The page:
Stroke reduces life expectancy by one third

19 April 2022

Almost two thirds of acute stroke patients fail to survive more than a decade and have high risk of recurrence, leading researchers to call for better patient care.

University of Queensland researchers analysed national data from 313,162 adult patients admitted to hospital following a sudden stroke during 2008‒2017 in Australia and New Zealand.

They also investigated how many years were lost to stroke by comparing a patient’s predicted life expectancy with the length of actual survival.

UQ Epidemiologist, Dr Yang Peng, a Research Fellow with the Prince Charles Hospital Northside Clinical Unit, who led the study said only 36.4% of patients survived beyond 10 years, and 26.8% had another stroke.

“We found that a stroke reduced a patient’s life expectancy by five and a half years on average, compared with the general population. In proportional terms, this meant a stroke reduced a person’s life expectancy by one third,” Dr Peng said.

“Patients with a hemorrhagic stroke who have bleeding in the brain are at greater risk of death, stroke recurrence and reduced life expectancy, than those with an ischemic stroke, which is caused by an occluded blood vessel.”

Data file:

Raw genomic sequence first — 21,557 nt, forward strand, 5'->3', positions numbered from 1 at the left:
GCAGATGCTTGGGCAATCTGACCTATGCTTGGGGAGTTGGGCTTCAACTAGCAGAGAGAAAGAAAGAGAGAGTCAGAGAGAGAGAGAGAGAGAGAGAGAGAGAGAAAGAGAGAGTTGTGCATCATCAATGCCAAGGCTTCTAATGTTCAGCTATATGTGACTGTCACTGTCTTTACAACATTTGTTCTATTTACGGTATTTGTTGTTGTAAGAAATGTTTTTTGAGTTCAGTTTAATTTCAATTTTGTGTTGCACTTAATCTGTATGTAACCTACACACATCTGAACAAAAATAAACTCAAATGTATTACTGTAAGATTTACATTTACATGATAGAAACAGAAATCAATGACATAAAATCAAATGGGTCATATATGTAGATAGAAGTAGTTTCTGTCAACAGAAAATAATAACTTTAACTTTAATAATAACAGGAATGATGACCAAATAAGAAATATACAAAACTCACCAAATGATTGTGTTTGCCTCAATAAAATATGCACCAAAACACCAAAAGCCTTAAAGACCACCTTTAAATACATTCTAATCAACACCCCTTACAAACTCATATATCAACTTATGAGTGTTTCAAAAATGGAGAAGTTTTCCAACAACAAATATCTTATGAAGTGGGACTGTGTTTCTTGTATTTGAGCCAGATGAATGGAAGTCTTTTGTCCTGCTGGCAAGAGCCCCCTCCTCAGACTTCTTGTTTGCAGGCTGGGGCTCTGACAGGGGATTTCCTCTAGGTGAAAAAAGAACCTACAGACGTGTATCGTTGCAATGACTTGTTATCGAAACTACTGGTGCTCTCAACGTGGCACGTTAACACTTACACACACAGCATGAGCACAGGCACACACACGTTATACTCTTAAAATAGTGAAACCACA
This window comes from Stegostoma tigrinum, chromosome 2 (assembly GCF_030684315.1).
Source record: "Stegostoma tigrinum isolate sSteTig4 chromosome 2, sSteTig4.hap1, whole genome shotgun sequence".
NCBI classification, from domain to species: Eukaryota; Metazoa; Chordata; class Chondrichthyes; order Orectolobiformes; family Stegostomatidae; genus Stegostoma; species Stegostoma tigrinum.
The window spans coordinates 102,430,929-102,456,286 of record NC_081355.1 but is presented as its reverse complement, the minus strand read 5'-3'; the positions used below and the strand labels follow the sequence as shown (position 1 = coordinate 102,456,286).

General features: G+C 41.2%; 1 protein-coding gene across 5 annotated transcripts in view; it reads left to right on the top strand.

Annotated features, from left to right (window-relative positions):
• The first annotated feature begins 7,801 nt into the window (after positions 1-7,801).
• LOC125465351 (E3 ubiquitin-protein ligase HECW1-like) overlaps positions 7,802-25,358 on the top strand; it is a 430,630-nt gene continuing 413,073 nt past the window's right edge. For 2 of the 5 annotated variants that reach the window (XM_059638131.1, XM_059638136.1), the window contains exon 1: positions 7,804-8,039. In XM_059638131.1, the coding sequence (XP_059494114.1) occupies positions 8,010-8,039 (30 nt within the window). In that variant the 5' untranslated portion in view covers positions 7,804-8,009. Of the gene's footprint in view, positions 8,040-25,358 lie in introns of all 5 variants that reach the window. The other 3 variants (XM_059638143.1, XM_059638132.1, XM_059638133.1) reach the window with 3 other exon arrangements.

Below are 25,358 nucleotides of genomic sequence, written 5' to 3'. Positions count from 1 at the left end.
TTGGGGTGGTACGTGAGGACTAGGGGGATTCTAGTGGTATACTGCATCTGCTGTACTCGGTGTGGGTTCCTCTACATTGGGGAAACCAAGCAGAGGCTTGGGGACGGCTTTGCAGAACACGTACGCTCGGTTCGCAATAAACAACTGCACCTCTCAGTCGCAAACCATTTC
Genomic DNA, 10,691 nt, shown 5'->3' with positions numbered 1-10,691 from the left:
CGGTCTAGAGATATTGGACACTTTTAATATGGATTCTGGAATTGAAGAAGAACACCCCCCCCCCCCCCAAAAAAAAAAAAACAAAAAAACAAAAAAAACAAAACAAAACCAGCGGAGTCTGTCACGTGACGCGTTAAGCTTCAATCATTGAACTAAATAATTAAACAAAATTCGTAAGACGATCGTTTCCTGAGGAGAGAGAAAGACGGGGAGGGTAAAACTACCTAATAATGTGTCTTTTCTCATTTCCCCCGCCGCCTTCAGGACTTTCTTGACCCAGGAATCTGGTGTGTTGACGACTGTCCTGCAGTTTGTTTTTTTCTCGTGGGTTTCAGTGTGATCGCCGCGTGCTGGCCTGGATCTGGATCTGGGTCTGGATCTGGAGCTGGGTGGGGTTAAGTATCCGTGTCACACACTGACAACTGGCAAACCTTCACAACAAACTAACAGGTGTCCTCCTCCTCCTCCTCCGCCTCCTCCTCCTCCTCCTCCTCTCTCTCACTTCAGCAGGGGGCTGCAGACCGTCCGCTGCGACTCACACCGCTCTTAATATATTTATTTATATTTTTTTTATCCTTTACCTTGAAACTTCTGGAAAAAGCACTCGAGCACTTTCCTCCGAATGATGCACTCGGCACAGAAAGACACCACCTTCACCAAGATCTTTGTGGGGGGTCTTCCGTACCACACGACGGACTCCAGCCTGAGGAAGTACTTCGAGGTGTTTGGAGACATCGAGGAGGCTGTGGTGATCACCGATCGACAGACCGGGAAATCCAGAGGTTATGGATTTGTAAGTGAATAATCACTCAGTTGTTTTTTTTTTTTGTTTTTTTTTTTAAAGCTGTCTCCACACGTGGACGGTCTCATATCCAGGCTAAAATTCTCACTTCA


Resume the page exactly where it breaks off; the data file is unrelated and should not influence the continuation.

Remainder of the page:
Acute stroke is one of the most common causes of hospitalisation and disability in Australia, and has been linked to risk factors such as high blood pressure, elevated cholesterol levels, diabetes, smoking, and heart disease.

Study co-author, Dr Kathryn Colebourne, who is a stroke and general physician at The Prince Charles Hospital, said these findings reinforce the need for concerted efforts to improve acute stroke care.

“We need stroke networks of care to rapidly identify patients who have had a stroke, provide them with access to important and time sensitive treatment, such as thrombolysis, a clot busting medication, and endovascular therapy, a specialised procedure to remove blood clots in the vessels to the brain.

“We also need dedicated stroke units to provide multidisciplinary care for these patients which is known to reduce death and disability after a stroke”, said Dr Colebourne.

Dr Peng also emphasised the need to focus on lifestyle and risk factor modifications for secondary prevention given a quarter of patients will have a recurrent stroke.

“Very few population studies have explored the long-term outcomes of stroke, and this information is crucial for patients to understand their prognosis, and for health professionals seeking to improve stroke care and preventative measures.”

This study is published in Stroke (DOI:10.1161/STROKEAHA.121.038155) and was funded by the National Heart Foundation of Australia.